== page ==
The sturdy British bulldog has for hundreds of years been a symbol of Britain and its stoic national character, but its pride would have been severely dented by new data published this week.
Figures from Britain’s Kennel Club, have revealed that the famous British bulldog has lost some of its bite and has been overtaken in the popularity stakes by the Gallic variety.
(A French Bulldog. Photo: Br1dotcom/Flickr)
In 2013 the UK animal charity the Kennel Club, received 5,769 registrations of British bulldogs, which were up by 20 percent on 2012.
But it seems Brits were more taken by the French Bulldogs, with 6,990 Gallic mutts being registered – that was an increase of 49 percent.
The “Frenchie” as they are known are only around half the size of the British bulldog and are believed to be easier to handle.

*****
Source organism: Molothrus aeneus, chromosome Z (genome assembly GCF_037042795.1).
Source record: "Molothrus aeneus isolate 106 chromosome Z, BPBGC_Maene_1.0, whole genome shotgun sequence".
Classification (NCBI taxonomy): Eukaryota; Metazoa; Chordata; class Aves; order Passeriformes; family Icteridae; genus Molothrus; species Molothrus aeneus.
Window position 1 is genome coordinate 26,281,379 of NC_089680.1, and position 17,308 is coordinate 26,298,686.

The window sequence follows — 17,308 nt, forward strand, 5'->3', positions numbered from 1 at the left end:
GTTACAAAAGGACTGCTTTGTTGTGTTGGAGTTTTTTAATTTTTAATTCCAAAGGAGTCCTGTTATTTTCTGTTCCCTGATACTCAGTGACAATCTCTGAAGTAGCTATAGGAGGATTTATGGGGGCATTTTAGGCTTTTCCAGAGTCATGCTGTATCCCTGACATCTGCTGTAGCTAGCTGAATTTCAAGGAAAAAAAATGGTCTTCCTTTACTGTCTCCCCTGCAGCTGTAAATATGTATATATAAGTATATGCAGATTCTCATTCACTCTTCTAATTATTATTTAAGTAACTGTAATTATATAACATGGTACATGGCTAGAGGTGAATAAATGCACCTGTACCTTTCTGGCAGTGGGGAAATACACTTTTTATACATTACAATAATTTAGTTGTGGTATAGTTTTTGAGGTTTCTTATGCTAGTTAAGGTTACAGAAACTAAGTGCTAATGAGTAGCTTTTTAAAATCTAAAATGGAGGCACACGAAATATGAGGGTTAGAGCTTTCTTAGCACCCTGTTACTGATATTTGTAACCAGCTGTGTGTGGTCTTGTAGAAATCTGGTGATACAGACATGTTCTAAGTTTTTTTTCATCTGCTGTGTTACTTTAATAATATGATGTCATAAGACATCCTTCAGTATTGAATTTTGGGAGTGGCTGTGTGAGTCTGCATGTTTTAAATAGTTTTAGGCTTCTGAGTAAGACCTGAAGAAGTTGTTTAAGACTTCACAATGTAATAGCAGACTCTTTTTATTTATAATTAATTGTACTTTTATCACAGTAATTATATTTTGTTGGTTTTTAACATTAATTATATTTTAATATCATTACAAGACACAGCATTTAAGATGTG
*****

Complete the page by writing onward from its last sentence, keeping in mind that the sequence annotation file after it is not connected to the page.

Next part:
“Frenchies” are also reputed to have fewer health problems and some say they are “more intelligent”. Some would argue the same can be said for French people when compared to their British counterparts.
Owners of British bulldogs who may be aggrieved by these figures can take consolation in the fact that the French bulldog is believed to have its roots in the English version.
According to the Daily Telegraph newspaper the British bulldog was brought over to France in the 1850s and became popular in Paris high society.